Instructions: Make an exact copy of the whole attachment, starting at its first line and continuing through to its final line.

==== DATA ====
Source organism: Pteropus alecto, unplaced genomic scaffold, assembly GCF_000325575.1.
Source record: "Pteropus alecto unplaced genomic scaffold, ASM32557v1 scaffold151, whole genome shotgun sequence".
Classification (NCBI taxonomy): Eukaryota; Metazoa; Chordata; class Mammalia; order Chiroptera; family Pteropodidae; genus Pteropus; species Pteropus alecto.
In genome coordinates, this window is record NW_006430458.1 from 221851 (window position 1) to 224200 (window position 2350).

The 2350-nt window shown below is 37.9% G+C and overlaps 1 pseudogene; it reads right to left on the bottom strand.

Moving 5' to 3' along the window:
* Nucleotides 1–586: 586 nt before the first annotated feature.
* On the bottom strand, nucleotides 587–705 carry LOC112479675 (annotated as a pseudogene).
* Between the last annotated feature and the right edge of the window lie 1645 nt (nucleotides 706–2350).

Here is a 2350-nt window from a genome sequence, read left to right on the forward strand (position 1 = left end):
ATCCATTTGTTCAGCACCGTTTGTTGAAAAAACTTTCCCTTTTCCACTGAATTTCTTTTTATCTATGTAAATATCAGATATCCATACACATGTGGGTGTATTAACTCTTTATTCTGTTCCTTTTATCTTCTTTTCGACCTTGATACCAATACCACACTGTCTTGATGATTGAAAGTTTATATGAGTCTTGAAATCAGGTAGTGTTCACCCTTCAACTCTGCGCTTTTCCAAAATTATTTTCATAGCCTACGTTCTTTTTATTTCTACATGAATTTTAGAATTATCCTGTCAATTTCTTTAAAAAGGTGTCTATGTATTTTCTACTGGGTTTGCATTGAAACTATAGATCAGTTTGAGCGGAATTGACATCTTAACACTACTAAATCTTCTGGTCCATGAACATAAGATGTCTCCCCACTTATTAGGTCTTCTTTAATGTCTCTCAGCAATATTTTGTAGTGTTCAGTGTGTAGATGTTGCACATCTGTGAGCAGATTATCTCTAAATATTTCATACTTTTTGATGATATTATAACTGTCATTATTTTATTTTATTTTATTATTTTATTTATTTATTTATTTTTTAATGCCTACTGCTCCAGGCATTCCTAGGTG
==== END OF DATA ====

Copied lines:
Source organism: Pteropus alecto, unplaced genomic scaffold, assembly GCF_000325575.1.
Source record: "Pteropus alecto unplaced genomic scaffold, ASM32557v1 scaffold151, whole genome shotgun sequence".
Classification (NCBI taxonomy): Eukaryota; Metazoa; Chordata; class Mammalia; order Chiroptera; family Pteropodidae; genus Pteropus; species Pteropus alecto.
In genome coordinates, this window is record NW_006430458.1 from 221851 (window position 1) to 224200 (window position 2350).

The 2350-nt window shown below is 37.9% G+C and overlaps 1 pseudogene; it reads right to left on the bottom strand.

Moving 5' to 3' along the window:
* Nucleotides 1–586: 586 nt before the first annotated feature.
* On the bottom strand, nucleotides 587–705 carry LOC112479675 (annotated as a pseudogene).
* Between the last annotated feature and the right edge of the window lie 1645 nt (nucleotides 706–2350).

Here is a 2350-nt window from a genome sequence, read left to right on the forward strand (position 1 = left end):
ATCCATTTGTTCAGCACCGTTTGTTGAAAAAACTTTCCCTTTTCCACTGAATTTCTTTTTATCTATGTAAATATCAGATATCCATACACATGTGGGTGTATTAACTCTTTATTCTGTTCCTTTTATCTTCTTTTCGACCTTGATACCAATACCACACTGTCTTGATGATTGAAAGTTTATATGAGTCTTGAAATCAGGTAGTGTTCACCCTTCAACTCTGCGCTTTTCCAAAATTATTTTCATAGCCTACGTTCTTTTTATTTCTACATGAATTTTAGAATTATCCTGTCAATTTCTTTAAAAAGGTGTCTATGTATTTTCTACTGGGTTTGCATTGAAACTATAGATCAGTTTGAGCGGAATTGACATCTTAACACTACTAAATCTTCTGGTCCATGAACATAAGATGTCTCCCCACTTATTAGGTCTTCTTTAATGTCTCTCAGCAATATTTTGTAGTGTTCAGTGTGTAGATGTTGCACATCTGTGAGCAGATTATCTCTAAATATTTCATACTTTTTGATGATATTATAACTGTCATTATTTTATTTTATTTTATTATTTTATTTATTTATTTATTTTTTAATGCCTACTGCTCCAGGCATTCCTAGGTG